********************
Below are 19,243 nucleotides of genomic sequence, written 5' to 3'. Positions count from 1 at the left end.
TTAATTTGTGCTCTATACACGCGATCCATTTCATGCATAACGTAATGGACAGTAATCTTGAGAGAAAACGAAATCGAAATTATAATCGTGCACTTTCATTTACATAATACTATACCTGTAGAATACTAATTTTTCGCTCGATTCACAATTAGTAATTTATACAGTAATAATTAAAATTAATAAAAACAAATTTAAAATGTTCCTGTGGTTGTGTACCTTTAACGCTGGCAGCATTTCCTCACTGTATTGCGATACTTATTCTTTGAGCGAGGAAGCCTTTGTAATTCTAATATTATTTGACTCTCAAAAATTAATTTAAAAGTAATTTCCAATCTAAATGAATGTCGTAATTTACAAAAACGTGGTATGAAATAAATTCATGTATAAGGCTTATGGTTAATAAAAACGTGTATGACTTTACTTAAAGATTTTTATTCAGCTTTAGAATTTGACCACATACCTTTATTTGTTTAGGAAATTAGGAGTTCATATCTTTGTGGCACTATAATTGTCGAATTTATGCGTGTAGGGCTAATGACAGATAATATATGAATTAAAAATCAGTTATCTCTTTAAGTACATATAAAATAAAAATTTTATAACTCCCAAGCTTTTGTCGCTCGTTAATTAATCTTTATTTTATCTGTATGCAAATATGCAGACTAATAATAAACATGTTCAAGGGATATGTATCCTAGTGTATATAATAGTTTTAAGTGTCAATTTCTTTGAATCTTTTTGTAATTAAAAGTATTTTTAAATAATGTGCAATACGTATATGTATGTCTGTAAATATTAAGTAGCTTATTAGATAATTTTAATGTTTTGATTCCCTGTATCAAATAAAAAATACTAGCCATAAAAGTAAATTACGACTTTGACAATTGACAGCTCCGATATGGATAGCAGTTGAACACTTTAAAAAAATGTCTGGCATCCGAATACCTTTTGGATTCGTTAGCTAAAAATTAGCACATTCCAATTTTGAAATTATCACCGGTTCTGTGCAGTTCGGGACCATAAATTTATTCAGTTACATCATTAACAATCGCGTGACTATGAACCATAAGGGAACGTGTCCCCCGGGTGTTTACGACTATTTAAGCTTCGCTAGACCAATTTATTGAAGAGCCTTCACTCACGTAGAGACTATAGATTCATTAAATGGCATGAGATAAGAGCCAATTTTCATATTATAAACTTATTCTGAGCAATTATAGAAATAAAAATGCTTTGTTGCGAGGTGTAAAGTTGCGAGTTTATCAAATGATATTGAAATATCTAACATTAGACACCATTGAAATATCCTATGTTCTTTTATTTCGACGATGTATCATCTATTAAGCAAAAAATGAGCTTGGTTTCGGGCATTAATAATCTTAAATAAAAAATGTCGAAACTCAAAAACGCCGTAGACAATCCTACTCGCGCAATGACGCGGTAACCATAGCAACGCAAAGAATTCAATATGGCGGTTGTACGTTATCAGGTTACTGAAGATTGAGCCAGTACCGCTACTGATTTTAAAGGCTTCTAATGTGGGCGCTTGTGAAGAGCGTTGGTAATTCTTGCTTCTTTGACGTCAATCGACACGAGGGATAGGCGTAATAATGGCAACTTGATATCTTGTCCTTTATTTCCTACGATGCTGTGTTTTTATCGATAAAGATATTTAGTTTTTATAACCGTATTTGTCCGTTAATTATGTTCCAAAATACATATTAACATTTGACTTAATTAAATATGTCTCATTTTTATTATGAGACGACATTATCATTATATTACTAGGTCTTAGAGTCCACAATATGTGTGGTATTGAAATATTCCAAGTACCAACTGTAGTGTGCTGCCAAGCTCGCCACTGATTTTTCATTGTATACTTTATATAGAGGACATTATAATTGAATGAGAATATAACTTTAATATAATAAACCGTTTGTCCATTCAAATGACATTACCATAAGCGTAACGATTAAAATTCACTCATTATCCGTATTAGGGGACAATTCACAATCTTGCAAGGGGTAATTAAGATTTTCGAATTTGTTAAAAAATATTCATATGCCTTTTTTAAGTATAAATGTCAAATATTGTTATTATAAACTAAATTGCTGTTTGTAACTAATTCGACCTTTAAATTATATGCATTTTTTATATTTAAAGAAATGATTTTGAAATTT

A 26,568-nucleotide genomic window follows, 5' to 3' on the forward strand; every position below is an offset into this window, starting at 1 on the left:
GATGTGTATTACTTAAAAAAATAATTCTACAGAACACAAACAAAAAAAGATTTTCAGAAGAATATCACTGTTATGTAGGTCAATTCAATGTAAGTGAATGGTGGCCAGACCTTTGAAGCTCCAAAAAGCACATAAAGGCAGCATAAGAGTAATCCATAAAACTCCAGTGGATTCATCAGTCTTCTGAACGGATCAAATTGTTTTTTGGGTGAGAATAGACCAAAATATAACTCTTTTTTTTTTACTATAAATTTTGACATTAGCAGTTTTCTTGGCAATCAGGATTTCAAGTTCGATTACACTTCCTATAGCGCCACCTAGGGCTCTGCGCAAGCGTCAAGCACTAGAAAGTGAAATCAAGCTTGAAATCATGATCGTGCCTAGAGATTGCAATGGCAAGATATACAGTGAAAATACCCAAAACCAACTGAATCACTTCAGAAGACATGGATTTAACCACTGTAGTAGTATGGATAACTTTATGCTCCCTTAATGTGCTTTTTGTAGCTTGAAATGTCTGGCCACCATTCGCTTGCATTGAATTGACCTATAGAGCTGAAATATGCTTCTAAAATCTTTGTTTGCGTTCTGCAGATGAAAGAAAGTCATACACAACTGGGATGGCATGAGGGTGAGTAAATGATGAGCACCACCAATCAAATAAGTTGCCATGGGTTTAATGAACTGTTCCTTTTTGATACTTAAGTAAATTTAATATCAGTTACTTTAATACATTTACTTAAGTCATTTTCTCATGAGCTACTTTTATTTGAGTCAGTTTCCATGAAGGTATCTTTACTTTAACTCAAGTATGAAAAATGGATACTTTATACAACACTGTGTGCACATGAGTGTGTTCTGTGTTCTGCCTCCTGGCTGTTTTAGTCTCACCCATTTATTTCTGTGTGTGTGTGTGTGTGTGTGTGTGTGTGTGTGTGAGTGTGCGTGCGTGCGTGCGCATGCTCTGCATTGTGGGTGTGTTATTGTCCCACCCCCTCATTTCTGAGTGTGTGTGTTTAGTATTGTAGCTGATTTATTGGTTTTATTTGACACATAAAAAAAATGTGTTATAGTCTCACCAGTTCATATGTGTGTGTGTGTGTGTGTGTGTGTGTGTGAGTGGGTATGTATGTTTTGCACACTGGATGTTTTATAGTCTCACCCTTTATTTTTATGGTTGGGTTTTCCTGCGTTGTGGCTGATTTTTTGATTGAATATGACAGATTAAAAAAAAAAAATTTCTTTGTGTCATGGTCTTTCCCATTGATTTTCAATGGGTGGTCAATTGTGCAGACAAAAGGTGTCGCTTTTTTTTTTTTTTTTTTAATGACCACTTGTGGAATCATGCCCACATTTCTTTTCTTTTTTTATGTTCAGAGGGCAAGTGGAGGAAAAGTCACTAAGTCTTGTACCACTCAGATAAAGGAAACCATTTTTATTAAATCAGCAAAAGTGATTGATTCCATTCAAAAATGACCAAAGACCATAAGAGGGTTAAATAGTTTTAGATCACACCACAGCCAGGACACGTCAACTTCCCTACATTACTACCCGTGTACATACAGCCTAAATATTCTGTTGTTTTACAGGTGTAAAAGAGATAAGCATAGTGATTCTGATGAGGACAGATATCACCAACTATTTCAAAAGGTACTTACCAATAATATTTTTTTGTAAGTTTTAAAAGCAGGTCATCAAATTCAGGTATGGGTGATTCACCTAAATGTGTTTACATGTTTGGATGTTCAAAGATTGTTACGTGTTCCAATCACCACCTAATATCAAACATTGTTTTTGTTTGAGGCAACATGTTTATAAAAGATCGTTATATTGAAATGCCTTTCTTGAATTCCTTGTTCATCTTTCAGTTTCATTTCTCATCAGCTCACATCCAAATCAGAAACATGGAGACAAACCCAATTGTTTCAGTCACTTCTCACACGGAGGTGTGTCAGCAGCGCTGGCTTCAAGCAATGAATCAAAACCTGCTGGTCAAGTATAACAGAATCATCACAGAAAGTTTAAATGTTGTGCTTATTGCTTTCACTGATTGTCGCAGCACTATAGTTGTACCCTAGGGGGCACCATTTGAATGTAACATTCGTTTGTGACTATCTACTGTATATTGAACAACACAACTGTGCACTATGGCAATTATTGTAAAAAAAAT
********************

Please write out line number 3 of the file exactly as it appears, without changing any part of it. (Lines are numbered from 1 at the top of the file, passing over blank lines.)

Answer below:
A 26,568-nucleotide genomic window follows, 5' to 3' on the forward strand; every position below is an offset into this window, starting at 1 on the left: